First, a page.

Still, come on –
“What’s so goddamned funny,” Dean says and he just sounds tired. Jess hesitates.
She wonders what to do. For once, neither Sam nor Kate have anything to contribute.
“Fine,” she says, her tone hard, and he doesn’t look surprised. What is he expecting from her? “I guess I shouldn’t have thought you’d remember me. Think back five, six years.”
“Six years?” Dean says blankly.
She can see it on his face when it clicks. He jumps to his feet and she feels vengefully happy, like the ghost of a victim come back to haunt their perpetrator.
“Jessica,” he says. It’s like a blow even though she was waiting for it. It feels strange for someone to recognize her in this new life, for someone to call her by her name. “You – what?” He doesn’t look terrified, just shocked. He fumbles for a flask in his jacket and shakes some of the salt into it.
“Yeah, I know,” she says. “I’m alive.” She shrugs, trying to seem unaffected – what is he doing? “I wasn’t expecting it either, were you?”
“No, I wasn’t,” he says, and splashes her in the face. She gasps, water dripping down her nose, and grabs for a napkin.
“Okay,” Dean says, rubbing his mouth with the back of his hand. “Okay.” He sits back down, reaches inside his jacket and withdraws a knife. It glints silver.
Jess freezes and shrinks back. This was such a mistake. She wasn’t always this stupid, was she –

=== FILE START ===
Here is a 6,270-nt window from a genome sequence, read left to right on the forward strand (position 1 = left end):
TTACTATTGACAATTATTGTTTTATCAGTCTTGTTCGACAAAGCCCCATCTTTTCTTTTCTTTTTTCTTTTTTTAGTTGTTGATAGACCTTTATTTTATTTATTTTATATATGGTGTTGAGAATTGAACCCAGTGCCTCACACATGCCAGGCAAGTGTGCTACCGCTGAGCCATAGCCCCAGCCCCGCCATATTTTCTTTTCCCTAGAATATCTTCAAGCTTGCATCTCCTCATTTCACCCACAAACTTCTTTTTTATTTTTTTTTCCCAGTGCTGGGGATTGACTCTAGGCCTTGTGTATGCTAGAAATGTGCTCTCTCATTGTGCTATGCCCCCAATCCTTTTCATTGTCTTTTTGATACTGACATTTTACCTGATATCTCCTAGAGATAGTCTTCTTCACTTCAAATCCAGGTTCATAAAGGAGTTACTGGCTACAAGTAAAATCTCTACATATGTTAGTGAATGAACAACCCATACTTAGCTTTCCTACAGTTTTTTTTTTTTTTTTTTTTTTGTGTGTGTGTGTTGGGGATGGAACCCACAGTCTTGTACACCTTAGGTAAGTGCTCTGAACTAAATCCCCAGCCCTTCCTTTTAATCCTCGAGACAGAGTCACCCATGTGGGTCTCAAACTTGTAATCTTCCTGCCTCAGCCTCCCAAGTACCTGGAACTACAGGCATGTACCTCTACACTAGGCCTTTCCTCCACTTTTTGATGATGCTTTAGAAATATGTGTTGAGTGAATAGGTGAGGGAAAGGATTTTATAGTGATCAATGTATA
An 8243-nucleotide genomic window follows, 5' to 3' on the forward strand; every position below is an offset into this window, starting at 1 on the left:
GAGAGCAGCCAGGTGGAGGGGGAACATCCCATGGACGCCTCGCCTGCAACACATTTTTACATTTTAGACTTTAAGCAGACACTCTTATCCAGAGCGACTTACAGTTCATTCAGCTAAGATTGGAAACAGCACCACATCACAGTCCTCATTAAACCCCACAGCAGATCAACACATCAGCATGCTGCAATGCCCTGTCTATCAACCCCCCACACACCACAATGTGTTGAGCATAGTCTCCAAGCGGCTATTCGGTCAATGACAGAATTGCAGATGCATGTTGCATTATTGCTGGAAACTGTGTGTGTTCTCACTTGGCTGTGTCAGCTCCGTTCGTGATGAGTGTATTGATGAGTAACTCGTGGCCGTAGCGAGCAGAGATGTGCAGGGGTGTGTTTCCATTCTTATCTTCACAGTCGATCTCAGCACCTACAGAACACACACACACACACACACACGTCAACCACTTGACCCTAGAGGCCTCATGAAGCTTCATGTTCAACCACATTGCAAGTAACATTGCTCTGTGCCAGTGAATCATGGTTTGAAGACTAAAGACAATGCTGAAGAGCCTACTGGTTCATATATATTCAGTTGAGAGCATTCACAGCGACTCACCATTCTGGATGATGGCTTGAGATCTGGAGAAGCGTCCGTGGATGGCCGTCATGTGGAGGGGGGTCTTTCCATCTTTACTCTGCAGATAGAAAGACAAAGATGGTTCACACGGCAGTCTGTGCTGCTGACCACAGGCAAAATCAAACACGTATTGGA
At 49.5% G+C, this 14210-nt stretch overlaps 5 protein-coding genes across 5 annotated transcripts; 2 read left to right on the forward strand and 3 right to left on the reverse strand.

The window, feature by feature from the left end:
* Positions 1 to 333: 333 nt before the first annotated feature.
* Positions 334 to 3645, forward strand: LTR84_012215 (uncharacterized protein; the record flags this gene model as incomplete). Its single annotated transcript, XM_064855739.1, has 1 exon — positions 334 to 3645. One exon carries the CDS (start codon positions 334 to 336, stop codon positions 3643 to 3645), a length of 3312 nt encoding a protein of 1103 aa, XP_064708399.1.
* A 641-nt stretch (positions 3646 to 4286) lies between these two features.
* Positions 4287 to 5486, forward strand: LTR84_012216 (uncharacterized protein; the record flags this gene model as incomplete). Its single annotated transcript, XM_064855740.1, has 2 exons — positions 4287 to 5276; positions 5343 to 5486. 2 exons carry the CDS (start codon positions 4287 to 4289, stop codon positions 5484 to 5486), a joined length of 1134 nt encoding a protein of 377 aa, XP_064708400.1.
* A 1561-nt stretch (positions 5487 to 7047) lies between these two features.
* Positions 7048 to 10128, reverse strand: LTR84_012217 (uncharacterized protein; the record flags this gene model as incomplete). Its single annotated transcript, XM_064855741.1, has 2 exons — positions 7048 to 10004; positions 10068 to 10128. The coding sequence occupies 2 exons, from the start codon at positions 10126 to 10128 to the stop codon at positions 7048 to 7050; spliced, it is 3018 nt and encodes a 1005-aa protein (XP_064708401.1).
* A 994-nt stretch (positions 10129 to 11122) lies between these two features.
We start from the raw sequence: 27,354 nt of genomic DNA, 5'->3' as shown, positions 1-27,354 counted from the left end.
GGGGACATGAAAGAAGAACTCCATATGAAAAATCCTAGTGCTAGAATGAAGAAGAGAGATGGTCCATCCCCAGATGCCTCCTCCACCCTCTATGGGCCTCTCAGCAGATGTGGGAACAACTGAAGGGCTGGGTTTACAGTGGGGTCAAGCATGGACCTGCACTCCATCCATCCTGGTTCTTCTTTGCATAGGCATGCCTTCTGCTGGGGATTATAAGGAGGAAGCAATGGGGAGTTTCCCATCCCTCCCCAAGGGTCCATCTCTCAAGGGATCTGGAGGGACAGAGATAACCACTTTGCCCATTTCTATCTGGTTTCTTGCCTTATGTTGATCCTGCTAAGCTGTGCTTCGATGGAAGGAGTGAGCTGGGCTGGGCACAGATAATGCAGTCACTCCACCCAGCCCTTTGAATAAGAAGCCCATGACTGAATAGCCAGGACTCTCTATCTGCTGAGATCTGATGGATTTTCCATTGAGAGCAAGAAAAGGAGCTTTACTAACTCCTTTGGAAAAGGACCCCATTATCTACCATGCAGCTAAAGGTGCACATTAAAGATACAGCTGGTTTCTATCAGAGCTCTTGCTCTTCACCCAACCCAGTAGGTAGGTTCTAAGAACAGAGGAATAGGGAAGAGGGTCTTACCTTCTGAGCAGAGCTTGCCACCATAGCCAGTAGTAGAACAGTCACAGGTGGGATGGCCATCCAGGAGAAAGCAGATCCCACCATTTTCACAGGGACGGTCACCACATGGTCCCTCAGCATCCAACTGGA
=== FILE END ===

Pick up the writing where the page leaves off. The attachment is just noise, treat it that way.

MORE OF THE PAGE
He sets it down on the table carefully, slowly, and slides it across to her.
“Don’t worry, I wouldn’t try and kill you in here. And I figure if you try and stab me with that you aren’t who you say you are,” he says drily. “Anyway, you mind picking that up for me and drawing blood with that? Not much, just prick your finger or something. I know, sounds insane. Humour me.” He smiles with his mouth. “I’m not gonna hurt you. If you do it.”
She does it, keeping her hands as still as she can, utterly nonplussed. He inspects the wound closely then sits back.
“Awesome, thanks,” Dean says like she just gave him the time or something. “Slide that back over here, ta.”
Then he finishes his hash browns.
“Huh,” she says, wiping her cheeks then wrapping the soaked napkin round the cut on her hand. “That was fast.” She’s already sitting across from a serial killer who’s weirder than she thought, she figures there’s no point not making conversation.
Idiot, Kate whispers. In a good way. You’re doing well.
“This place does awesome hash browns,” he says.
“That’s not what…” She studies his face closely. “I’m supposed to be dead going on about six years now. You seem, uh, pretty cool with that.” Maybe he’s stoned? She checks his pupils.
“This back-from-the-dead shit is pretty much my day job,” he says, deadpan.
Jess raises an eyebrow, deciding not to respond to that. “Is it that you think you’re hallucinating? Like, the ghosts of your victims haunting your guilty soul kinda thing?”
“What, no,” he says. Then, louder – “What? No!” He looks at her incredulously. “What did you say?”
“Well, you did kill me,” Jess says, unconsciously brushing her stomach as if to check it’s all still in there.
There’s a long, heavy pause in which she can practically see Dean’s brain ticking over.
“No,” Dean says blankly.
“No, I didn’t kill you.”
She blinks. Well, denial is…she doesn’t know why but she’d expected him to be smug about it. Maybe it was his expression from the mugshots. “Are you sure?”
He laughs and she flinches. “Am I sure? Like I would have – I mean, christ – how could I, even if, I mean, Sammy…” He shakes his head disbelievingly. “Sorry, Jess. You got the wrong guy. Now please tell me who told you that, because they were lying through their teeth.”